In preparing you for the future, God takes you through pleasant and unpleasant experiences. I recollect how I found myself in hospital pharmacy practice which I didn’t like. By the time I graduated with B.Pharm in 1967, the Nigeria-Biafra hostilities, which resulted in full-blown war, had broken out. I joined the government service which I didn’t enjoy. I found myself in hospital practice. However, I tried to do my work, since there was no alternative.
But the situation became more nauseating when I was posted to the Biafran Army, as the officer in charge of the hospital in Abiriba, in the present Abia State. I so detested the work that each time casualties were brought to the hospital I disappeared from the pharmacy because I could not stand the sight of blood from wounded soldiers.
Even as at today, I still feel like fainting when I expose myself to such situations. I admired the medical doctors and students treating the wounded soldiers but I did not envy them at all.
Even after the war in January, 1970, I did not know the direction I was going. I tried retail pharmacy, production pharmacy and sales and marketing but did not find joy in any of them. However, wherever I found myself I tried to put in my best. Ecclesiastes 9:10 NKJV says, “Whatever your hand finds to do, do it with you might, for there is no work or device or knowledge or wisdom in the grave where you are going”.
God allowed me to drift from one employment to the other in order to fulfil His purpose for my life. Of course, in each employment, I met people of different character. I worked with honest and dishonest people. I worked with hardworking and lazy individuals. I worked with wicked and kind bosses. On looking back, I give glory to God for those exposures, which helped me to become the person I am today.
All along, the question I was asking God was, where was I going? This is a question which no human being can correctly answer, unless revealed by God. Children of God have the privilege of receiving God’s leading and guidance. Isaiah 30:21 says, “Your ears shall hear a word behind you, “This is the way, walk in it,” whenever you turn to the right hand or you turn to the left.”
It was only when God directed my steps to pharmaceutical journalism towards the end of 1978 that I started appreciating why He took me through various jobs, experiences and services to people. Providentially, it was my free service as editor-in-chief of the PSN journal from 1974 to 1978 that turned out to be the nucleus of my calling or vocation.
The white-coloured humanoid “Garmi” does not look much different from a typical robot – it stands on a platform with wheels and is equipped with a black screen on which two blue circles acting as eyes are attached.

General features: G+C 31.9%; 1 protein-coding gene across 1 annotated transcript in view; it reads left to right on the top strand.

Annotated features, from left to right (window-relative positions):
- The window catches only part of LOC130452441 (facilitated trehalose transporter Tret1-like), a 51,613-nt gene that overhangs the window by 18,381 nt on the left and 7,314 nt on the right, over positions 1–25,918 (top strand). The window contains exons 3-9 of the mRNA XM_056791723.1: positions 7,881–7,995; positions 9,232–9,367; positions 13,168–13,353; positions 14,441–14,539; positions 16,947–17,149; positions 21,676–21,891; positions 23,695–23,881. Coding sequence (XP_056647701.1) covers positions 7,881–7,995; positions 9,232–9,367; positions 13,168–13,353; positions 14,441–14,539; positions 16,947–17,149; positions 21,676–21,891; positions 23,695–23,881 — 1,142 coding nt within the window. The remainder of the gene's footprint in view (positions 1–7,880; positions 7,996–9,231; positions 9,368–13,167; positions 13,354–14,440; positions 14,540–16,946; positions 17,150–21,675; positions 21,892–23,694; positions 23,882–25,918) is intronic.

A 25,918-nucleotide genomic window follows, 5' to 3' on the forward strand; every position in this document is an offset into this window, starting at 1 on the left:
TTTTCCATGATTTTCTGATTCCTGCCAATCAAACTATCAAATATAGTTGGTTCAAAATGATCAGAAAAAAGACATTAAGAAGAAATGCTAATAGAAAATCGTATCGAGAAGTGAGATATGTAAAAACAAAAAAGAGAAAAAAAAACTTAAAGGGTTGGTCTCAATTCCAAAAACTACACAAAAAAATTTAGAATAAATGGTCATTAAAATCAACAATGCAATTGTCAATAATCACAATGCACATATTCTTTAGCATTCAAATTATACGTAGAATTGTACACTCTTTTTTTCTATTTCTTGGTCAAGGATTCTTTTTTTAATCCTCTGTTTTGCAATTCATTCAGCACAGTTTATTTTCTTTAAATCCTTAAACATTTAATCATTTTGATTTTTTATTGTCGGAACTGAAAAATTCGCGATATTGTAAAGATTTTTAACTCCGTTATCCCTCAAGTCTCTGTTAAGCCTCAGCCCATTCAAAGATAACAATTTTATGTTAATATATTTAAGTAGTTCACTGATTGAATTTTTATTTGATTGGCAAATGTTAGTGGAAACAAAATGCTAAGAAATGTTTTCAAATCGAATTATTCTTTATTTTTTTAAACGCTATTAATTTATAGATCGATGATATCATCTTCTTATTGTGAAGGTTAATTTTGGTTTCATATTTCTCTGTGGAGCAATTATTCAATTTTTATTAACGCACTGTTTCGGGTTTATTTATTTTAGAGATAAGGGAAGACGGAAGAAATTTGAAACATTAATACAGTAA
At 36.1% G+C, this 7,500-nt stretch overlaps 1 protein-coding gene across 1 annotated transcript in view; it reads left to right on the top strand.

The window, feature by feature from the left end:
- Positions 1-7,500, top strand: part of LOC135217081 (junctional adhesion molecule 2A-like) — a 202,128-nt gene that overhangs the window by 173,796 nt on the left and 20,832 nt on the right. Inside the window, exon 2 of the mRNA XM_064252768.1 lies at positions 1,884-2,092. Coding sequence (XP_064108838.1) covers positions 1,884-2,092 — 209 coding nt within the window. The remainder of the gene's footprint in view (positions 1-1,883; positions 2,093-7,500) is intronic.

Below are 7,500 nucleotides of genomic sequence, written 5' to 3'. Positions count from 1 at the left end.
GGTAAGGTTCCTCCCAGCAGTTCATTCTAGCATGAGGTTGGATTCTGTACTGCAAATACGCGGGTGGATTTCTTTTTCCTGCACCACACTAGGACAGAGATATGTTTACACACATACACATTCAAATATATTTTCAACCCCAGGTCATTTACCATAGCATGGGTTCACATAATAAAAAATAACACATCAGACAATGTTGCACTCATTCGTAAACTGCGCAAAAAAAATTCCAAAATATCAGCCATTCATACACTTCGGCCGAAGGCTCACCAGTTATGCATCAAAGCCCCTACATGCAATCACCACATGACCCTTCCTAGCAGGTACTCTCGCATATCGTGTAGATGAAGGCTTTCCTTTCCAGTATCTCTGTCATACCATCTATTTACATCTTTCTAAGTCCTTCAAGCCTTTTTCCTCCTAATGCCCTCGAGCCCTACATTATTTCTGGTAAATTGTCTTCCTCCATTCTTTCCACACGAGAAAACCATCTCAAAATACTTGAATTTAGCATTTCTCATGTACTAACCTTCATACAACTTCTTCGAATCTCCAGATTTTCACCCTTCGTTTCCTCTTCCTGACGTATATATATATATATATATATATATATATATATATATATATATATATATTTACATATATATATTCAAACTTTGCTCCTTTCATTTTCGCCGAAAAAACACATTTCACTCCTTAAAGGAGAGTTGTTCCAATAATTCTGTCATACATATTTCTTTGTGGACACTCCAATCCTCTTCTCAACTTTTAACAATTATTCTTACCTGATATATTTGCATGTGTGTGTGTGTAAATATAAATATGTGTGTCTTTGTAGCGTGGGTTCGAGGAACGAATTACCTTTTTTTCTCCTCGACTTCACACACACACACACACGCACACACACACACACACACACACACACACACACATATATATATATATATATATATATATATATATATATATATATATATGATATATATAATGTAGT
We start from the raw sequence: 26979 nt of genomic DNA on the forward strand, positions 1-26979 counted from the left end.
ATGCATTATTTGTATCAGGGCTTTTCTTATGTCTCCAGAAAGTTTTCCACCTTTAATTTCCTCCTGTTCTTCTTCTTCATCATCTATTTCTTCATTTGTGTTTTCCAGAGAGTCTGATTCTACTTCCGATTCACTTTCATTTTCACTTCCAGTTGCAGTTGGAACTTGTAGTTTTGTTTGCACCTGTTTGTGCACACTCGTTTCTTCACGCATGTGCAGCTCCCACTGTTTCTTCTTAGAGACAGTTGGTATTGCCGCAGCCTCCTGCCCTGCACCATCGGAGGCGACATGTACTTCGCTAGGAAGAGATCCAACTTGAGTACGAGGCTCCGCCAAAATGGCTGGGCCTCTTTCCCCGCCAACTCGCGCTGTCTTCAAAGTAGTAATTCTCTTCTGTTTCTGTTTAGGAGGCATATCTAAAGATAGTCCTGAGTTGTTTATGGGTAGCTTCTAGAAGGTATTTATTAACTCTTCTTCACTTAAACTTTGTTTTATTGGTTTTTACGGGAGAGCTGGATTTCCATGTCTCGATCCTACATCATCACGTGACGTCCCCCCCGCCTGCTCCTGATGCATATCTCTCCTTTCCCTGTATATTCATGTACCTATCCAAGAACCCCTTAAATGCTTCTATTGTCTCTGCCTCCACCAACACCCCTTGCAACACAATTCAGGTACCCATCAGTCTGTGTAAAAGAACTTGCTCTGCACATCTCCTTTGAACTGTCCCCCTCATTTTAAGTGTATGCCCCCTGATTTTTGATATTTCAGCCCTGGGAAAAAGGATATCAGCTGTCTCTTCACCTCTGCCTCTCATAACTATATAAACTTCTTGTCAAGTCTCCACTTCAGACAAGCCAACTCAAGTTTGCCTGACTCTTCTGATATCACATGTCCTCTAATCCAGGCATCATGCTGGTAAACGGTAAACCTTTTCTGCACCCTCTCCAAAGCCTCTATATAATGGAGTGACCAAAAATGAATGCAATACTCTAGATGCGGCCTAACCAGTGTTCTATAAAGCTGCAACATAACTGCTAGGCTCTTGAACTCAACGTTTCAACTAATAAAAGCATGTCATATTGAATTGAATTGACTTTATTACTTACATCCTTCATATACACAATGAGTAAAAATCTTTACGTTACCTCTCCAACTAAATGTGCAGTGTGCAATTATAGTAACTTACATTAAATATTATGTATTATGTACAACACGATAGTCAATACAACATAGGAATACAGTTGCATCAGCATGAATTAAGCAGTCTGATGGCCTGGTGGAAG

But retired German doctor Guenter Steinebach, 78, said: “For me, this robot is a dream.”
Not only is Garmi able to perform diagnostics on patients, it can also provide care and treatment for them. Or at least, that is the plan.
Garmi is a product of a new sector called geriatronics, a discipline that taps advanced technologies like robotics, IT, and 3D technology for geriatrics, gerontology and nursing.
About a dozen scientists built Garmi with the help of medical practitioners like Steinebach at the Munich Institute of Robotics and Machine Intelligence.
Part of the Technical University of Munich, the institute based its unit specialising in geriatronics in Garmisch-Partenkirchen, a ski resort that is home to one of the highest proportions of elderly people in Germany.
Europe’s most populous country is itself one of the world’s most rapidly ageing societies.
With the number of people needing care growing quickly and an estimated 670,000 carer posts to go unfilled in Germany by 2050, researchers are racing to conceive robots that can take over some of the tasks carried out today by nurses, carers, and doctors.
“We have ATMs where we can get cash today. We can imagine that one day, based on the same model, people can come to get their medical examination in a kind of technology hub,” said Abdeldjallil Naceri, 43, the lead scientist of the lab.
Doctors could then evaluate the results of the robot’s diagnostics from a distance, something that could be particularly valuable for people living in remote communities.
Alternatively, the machine could offer a more personalised service at home or in a care home — by serving meals, opening a bottle of water, calling for help in case of a fall or organising a video call with family and friends.
– ‘We must get there’ –